The Supreme Court has allowed instant messaging application like whatsapp to be used to serve summons and notices as well as via email and fax.
The top court said, “It has been brought to our notice that it was not possible to visit post offices for services of notices, summons, and pleadings.”
“We, therefore, consider it appropriate to direct that such services of all the above may be effected by e-mail, FAX, commonly used instant messaging services, such as WhatsApp, Telegram, Signal etc. However, if a party intends to effect service by means of said instant messaging services, we direct that in addition thereto, the party must also effect service of the same document/documents by e-mail, simultaneously on the same date,”said the Court.
A bench headed by the Chief Justice SA Bobde, Justice R Subhash Reddy & Justice AS Bopanna said all methods to be employed to prove a valid service on a party.
The Supreme Court in a Suo Motu writ petition has ordered that all periods of limitation prescribed under the Arbitration and Conciliation Act 1996 shall be extended w.e.f. 15.03.2020 till further orders. In that order Attorney General has sought a minor modification.
Thereafter, on 10/07/2020, the Supreme Court has modified the said order and said, “ Section 29A of the Arbitration and Conciliation Act, 1996 does not prescribe a period of limitation but fixes a time to do certain acts, i.e. making an arbitral award within a prescribed time. We, accordingly, direct that the aforesaid orders shall also apply for extension of time limit for passing arbitral award under Section 29A of the said Act. Similarly, Section 23(4) of the Arbitration and Conciliation Act, 1996 provides for a time period of 6 months for the completion of the statement of claim and defence. We, accordingly, direct that the aforesaid orders shall also apply for extension of the time limit prescribed under Section 23(4) of the said Act.”
With reference to the prayer, that the period of validity of a cheque be extended. The Court find that the said period has not been prescribed by any Statute but it is a period prescribed by the Reserve Bank of India under Section 35-A of the Banking Regulation Act,1949. “We do not consider it appropriate to interfere with the period prescribed by the Reserve Bank of India, particularly, since the entire banking system functions on the basis of the period so prescribed,” said the Court.
On the previous hearing, “Shri K.K. Venugopal, learned Attorney General and Shri V. Giri, learned senior counsel, appearing for the Reserve Bank of India, seek permission to file a short note on the various aspects of the limitation involved in the matter.”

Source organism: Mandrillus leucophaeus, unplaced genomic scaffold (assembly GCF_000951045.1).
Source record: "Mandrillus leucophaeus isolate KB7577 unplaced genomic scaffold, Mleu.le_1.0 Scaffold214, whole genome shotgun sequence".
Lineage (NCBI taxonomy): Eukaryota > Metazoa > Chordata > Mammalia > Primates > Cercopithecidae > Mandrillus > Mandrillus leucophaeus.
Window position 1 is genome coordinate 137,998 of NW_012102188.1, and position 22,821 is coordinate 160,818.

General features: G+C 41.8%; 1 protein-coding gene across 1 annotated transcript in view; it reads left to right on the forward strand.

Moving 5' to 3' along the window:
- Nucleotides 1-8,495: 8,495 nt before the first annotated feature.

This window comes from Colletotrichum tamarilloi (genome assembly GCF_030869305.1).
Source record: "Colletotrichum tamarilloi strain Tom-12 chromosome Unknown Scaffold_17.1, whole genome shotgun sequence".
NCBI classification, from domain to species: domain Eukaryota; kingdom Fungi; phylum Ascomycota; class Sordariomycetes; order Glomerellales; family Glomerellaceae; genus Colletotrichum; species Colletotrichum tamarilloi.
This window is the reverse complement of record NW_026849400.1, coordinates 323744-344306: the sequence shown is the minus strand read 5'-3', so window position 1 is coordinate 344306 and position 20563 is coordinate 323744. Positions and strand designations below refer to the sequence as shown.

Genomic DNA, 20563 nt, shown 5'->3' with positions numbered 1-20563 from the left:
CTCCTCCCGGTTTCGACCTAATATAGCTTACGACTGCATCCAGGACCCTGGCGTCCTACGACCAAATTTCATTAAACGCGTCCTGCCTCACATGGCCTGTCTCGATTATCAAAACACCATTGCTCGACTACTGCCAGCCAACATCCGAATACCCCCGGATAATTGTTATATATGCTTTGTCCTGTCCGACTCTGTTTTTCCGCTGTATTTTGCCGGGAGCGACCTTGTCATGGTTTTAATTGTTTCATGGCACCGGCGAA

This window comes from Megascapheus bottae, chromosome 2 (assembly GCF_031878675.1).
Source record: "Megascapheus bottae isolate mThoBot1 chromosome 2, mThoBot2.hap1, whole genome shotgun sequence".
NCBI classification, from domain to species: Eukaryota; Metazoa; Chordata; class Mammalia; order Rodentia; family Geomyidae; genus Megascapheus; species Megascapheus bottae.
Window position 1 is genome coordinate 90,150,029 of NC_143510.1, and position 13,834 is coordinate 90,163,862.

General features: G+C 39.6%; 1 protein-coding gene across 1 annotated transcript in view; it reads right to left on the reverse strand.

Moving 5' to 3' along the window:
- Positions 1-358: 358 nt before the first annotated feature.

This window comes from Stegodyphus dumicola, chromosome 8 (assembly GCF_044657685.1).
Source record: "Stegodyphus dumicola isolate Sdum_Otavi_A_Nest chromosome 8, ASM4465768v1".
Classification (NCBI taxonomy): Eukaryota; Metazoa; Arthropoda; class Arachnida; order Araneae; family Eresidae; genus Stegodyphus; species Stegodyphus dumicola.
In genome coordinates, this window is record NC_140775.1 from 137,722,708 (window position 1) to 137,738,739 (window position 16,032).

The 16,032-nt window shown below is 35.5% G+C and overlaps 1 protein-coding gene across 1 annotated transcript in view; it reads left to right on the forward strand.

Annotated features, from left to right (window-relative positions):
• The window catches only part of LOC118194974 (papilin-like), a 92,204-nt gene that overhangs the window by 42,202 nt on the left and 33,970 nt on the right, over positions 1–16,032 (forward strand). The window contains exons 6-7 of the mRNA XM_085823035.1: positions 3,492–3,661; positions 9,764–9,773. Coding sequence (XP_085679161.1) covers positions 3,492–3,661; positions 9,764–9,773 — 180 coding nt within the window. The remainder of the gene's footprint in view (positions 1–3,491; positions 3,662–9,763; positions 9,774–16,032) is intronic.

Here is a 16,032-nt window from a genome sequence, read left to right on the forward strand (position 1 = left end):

On the issue of “Pre-Institution Mediation and Settlement under Section 12A of the Commercial Courts Act, 2015.”
The Court directed, “Under Section 12A of the Commercial Courts Act, 2015, time is prescribed for completing the process of compulsory pre-litigation, mediation and settlement. The said time is also liable to be extended. We, accordingly, direct that the said time shall stand extended from the time when the lockdown is lifted plus 45 days thereafter. That is to say that if the above period, i.e. the period of lockdown plus 45 days has expired, no further period shall be liable to be excluded.”
The Court by its order dated 06/05/2020 had ordered that all periods of limitation prescribed under the Arbitration and Conciliation Act, 1996 and under section 138 of the Negotiable Instruments Act 1881 shall be extended with effect from 15.03.2020 till further orders to be passed by the Court in present matter.
On 23rd March, 2020, the Supreme Court had took Suo Motu cognizance of the situation arising out of the challenge faced by the country on account of Covid-19 Virus and resultant difficulties that may be faced by litigants across the country in filing their petitions/applications/suits/ appeals/all other proceedings within the period of limitation prescribed under the general law of limitation or under Special Laws (both Central and/or State). To obviate such difficulties and to ensure that lawyers/litigants do not have to come physically to file such proceedings in respective Courts/Tribunals across the country including this Court, it was ordered that a period of limitation in all such proceedings, irrespective of the limitation prescribed under the general law or Special Laws whether condonable or not shall stand extended with effect from 15th March 2020 till further order/s to be passed by the Court in present proceedings.
The Court while exercising the power under Article 142 read with Article 141 of the Constitution of India declared that this order is a binding order within the meaning of Article 141 on all Courts/Tribunals and authorities.
“This order of Supreme Court may be brought to the notice of all High Courts for being communicated to all subordinate Courts/Tribunals within their respective jurisdiction. Also notice is to be issued to all the Registrars General of the High Courts in respect of the same, and it is returnable in four weeks from today”, Said Apex Court.
Read the order here;10
-India Legal Bureau